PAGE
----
are of limited English-speaking ability is delegated to the
superintendent of each school district. § 228.60(b)(1). The
census must be conducted by persons who can speak and understand
the necessary languages of the various groups of limited
English-speaking children. § 228.60(b)(2). In addition, the local
school district shall seek cooperation from local agencies,
organizations or community groups if assistance is needed in
determining the students' levels of language fluency. §
Finally, parents or legal guardians of children who have not
been counted in the census as possessing limited English-speaking
ability may request placement into a transitional bilingual
education program. The school district's determination upon such
request is mandatory and appealable to the Superintendent of the
Educational Service Region. See also § 228.80(c) (covering
parental protests to placement, transfer, and withdrawal of
students in transitional bilingual education programs).
In light of these detailed regulations, it is clear to the
Court that the plaintiffs either have never read these
regulations promulgated by the State Board of Education or really
mean to assert a cause of action against the local school
districts in which the named plaintiffs are enrolled. In either
event, the appropriate cause of action in this case is against
the local school districts and not a statewide remedy, which has
doubtful merit, for failure to make appropriate guidelines. The
Court finds support for its conclusion that this § 1703(f) action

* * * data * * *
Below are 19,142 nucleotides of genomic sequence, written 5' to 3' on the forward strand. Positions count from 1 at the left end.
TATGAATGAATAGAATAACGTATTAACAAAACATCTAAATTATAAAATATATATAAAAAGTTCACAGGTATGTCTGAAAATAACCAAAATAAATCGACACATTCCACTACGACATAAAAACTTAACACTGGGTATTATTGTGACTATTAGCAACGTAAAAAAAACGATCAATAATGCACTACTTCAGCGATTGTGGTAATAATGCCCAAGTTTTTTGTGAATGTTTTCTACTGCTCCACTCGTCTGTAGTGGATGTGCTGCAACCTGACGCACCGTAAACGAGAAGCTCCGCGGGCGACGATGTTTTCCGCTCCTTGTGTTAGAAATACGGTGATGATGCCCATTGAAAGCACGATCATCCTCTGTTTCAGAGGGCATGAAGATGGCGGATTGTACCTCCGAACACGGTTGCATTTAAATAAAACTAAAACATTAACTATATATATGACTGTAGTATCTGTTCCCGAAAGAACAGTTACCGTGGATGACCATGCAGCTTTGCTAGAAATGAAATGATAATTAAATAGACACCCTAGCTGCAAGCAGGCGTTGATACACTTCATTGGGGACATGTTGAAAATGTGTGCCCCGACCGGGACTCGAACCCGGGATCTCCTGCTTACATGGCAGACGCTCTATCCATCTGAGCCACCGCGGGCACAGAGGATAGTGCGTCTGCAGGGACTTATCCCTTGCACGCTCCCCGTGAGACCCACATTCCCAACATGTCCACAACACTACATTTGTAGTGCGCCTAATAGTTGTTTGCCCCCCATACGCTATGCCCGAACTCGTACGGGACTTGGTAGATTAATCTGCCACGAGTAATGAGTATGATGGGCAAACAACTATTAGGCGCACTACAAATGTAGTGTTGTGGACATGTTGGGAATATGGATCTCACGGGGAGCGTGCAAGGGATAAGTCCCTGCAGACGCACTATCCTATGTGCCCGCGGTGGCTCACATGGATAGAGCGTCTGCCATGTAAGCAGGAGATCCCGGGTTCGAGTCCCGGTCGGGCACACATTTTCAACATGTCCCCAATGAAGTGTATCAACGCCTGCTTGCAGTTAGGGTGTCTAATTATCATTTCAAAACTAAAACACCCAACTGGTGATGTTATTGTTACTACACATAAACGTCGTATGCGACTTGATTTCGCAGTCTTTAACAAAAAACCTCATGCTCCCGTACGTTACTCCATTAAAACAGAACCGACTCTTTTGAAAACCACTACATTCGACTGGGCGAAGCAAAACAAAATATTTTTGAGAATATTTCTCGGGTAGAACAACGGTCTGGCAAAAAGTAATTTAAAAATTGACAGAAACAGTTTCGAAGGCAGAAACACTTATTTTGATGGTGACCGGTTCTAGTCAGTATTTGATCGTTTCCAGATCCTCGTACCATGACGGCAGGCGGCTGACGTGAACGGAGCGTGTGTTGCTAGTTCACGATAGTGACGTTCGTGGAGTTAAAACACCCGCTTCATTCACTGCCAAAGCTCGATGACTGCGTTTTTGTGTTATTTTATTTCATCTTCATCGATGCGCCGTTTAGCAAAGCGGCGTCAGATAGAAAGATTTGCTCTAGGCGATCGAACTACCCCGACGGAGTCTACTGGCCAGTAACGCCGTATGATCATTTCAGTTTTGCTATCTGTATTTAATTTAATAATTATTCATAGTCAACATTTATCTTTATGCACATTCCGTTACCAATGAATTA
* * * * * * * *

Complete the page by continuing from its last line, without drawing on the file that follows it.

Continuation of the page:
should be brought against the local school districts in United
States v. State of Texas, 680 F.2d 356 (5th Cir. 1982).
In State of Texas, the Fifth Circuit Court of Appeals
interpreted § 1703(f) as giving state and local authorities
substantial latitude to select programs and techniques of
language remediation suitable to meet their individual problems.
The Fifth Circuit then noted that the Texas Act, like the
Illinois Act here, gave even greater latitude to the local school
districts by setting up
certain minimums in the area of transitional bilingual education
programs. See Ill.Rev.Stat. ch. 122, § 14C-3. In light of these
observations regarding the federal and state statutes, the Fifth
Circuit concluded that a statewide remedy was inappropriate.
In support of its conclusion, the Fifth Circuit reasoned:
It follows, then, that whether the effect of a local
language program, state-man-dated or not, constitutes
appropriate action to deal with language barriers
faced by the students of a given school district will
of necessity be an essentially local question. Either
the actual, local program as it operates on actual,
local students is an appropriate response to their
language problems or it is not. If it is, then
section 1703(f) has been complied with as to these
students; if not, it has not been. And since the type
and level of program to be instituted is in great
part left to the individual district, it necessarily
follows that one district may be in compliance, while
another next door to it may not. We fail to see how
such questions as these can be properly resolved in
the absence of the school district concerned or how
they can be effectively dealt with on a statewide
Id. at 374. Accord. Coates v. Illinois State Bd. of Ed.,